Artificial intelligence (AI) may still be an emerging technology, but that hasn’t stopped it from reshaping numerous aspects of our society already. To see this in action, look no further than its influence on consumer devices, internet services, and autonomous vehicles.
Deep learning, a subset of AI development, is breaking new ground in a field infamous for lagging behind innovation: healthcare. And it may be just what the doctor ordered.
A Panacea for Human Biases?
When it comes to diagnosis, physicians often try to take a systematic approach in identifying illnesses and ailments. But all too often, bias manages to creep in. Alternative possibilities are ignored or dismissed. And as a result, millions of Americans return from a trip to the doctor with a misdiagnosis.
Fortunately, researchers in China and the United States seem to have found a solution to this common problem: AI. In a paper recently published in Nature Medicine, the group of scientists reported their results with a new AI system they constructed.
After analyzing a variety of patient data (lab results, symptoms, medical history, etc.), this new AI system can automatically diagnose common childhood maladies like meningitis and influenza. It has shown itself to be extremely accurate. And the researchers think that it could one day help doctors diagnose complex conditions better.
The Insights Are All in the Data
The new AI system was trained on the data of approximately 600,000 Chinese patients who visited a pediatric hospital during an 18-month period. This shines a light on a clear-cut advantage China has in the race to become a global AI leader.
Not only does the country possess an incredibly large population, but it also places fewer restrictions on digital data sharing. In turn, it’s much easier for Chinese AI companies and researchers to access the data they need to train deep learning systems.
Recently, President Donal Trump signed an executive order intended to accelerate AI development in the United States. Coincidentally (or maybe not), a large part of this new American AI Initiative revolves around encouraging government agencies and academia to share data in the name of expediting progress.
Unfortunately for AI researchers, amassing large amounts of health care data is incredibly difficult in America. To put this in perspective, the researchers behind the new deep learning system we’ve discussed only had to visit one hospital in China to get all the data they needed. This data-gathering endeavor would never be so straightforward in American facilities.
Dr. George Shih, co-founder of MD.ai and associate professor of clinical radiology at Weill Cornell Medical Center, elaborates on the difficulties: “You have to go to multiple places. The equipment is never the same. You have to make sure the data is anonymized. Even if you get permission, it is a massive amount of work.”
Expanding AI’s Horizons to Healthcare
After spending the better part of this decade disrupting several industries, deep learning is now entering various areas of healthcare. Tech titans like Google and other famous San Francisco developers are doubling down on AI’s abilities to analyze and comprehend.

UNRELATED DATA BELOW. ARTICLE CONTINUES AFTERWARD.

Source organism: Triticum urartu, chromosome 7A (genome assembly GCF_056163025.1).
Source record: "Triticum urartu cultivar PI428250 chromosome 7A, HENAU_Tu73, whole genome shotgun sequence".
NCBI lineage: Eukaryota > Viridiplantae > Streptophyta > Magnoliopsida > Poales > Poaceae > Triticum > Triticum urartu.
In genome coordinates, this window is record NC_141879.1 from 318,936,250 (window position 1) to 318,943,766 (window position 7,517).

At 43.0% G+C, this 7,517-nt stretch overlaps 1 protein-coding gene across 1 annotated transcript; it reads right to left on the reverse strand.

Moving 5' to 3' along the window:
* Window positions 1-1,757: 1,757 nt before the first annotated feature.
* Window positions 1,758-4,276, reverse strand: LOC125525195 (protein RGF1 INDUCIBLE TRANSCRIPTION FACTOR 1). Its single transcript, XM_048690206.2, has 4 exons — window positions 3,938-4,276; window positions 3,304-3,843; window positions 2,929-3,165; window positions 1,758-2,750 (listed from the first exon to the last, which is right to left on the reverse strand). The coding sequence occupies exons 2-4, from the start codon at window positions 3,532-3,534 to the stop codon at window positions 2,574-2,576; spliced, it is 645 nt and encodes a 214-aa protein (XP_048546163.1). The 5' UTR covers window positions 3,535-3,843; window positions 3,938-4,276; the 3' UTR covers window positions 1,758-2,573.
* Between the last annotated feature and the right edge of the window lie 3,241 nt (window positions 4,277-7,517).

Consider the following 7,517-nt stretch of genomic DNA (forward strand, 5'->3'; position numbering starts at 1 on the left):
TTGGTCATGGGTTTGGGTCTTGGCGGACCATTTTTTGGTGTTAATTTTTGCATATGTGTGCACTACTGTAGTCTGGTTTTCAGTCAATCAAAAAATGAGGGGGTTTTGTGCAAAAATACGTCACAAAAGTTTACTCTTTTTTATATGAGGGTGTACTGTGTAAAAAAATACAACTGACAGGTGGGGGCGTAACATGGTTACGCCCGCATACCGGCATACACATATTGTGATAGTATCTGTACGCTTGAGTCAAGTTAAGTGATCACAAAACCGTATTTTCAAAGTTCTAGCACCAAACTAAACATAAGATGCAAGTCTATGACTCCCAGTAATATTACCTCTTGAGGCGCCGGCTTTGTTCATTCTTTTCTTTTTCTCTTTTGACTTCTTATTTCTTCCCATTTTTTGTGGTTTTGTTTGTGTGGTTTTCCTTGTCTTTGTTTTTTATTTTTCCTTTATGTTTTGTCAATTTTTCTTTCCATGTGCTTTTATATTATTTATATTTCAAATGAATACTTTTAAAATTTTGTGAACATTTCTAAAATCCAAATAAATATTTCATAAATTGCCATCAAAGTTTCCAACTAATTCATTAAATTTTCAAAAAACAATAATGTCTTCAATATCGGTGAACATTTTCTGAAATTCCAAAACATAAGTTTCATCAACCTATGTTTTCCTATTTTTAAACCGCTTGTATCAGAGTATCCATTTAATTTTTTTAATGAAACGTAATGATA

Some of the works-in-progress include systems that can examine electronic health records and flag medical conditions like diabetes, heart failure, and hypertension. Others analyze different forms of medical imagery such as X-rays, eye scans, and M.R.I.s to deduce diseases.
The new system that focuses on diagnosing childhood ailments was built by a team led by Dr. Kang Zhang, University of California San Diego’s chief of ophthalmic genetics. It relies on neural networks, algorithms composed of interconnected and conceptualized “artificial neurons”, to get the job done.
Prior to this, Zhang and his team built systems that could analyze eye scans for signs of diabetic blindness. This new system is much more versatile. Not only can it diagnose a wider range of conditions, but it can also recognize patterns in text instead of just medical images.
Zhang hopes this system can augment doctors’ abilities. “In some situations, physicians cannot consider all the possibilities,” he explains. “This system can spot-check and make sure the physician didn’t miss anything.”
So far, the results have been astounding, to put it mildly. When tested on unlabeled data, the system can perform just as well as experienced physicians. For example, in diagnosing asthma, a study found that physicians were 80 to 94% accurate. The system maintained an accuracy rate of over 90%.
Similarly, when diagnosing gastrointestinal disease, doctors scored an accuracy of 82 to 90%. The system scored an 87% accuracy rate.
A New Era of Deep Learning Diagnostics Is Coming
Neural networks have extraordinary pattern recognition capabilities that easily surpass any human’s. But why they make certain decisions and how they teach themselves continues to elude experts. Extensive clinical trials and testing would be needed to prove to doctors and patients that these systems are dependable.
With that being said, it could still be a number of years before we see deep learning systems enter clinics and hospitals for widespread use. It’s also much more likely that countries besides the United States will embrace this emerging technology first. For instance, doctors are limited in countries like India and China. Automated screening and diagnosing systems would be a huge help there.
Beyond the demand, countries such as China have a huge advantage as far as data acquisition and analysis goes. “The sheer size of the population — the sheer size of the data — is a big difference,” Zhang explains.
But for now, it’s safe to say that we’ll all have to wait a little longer before we start hearing the words, “The AI will see you now.”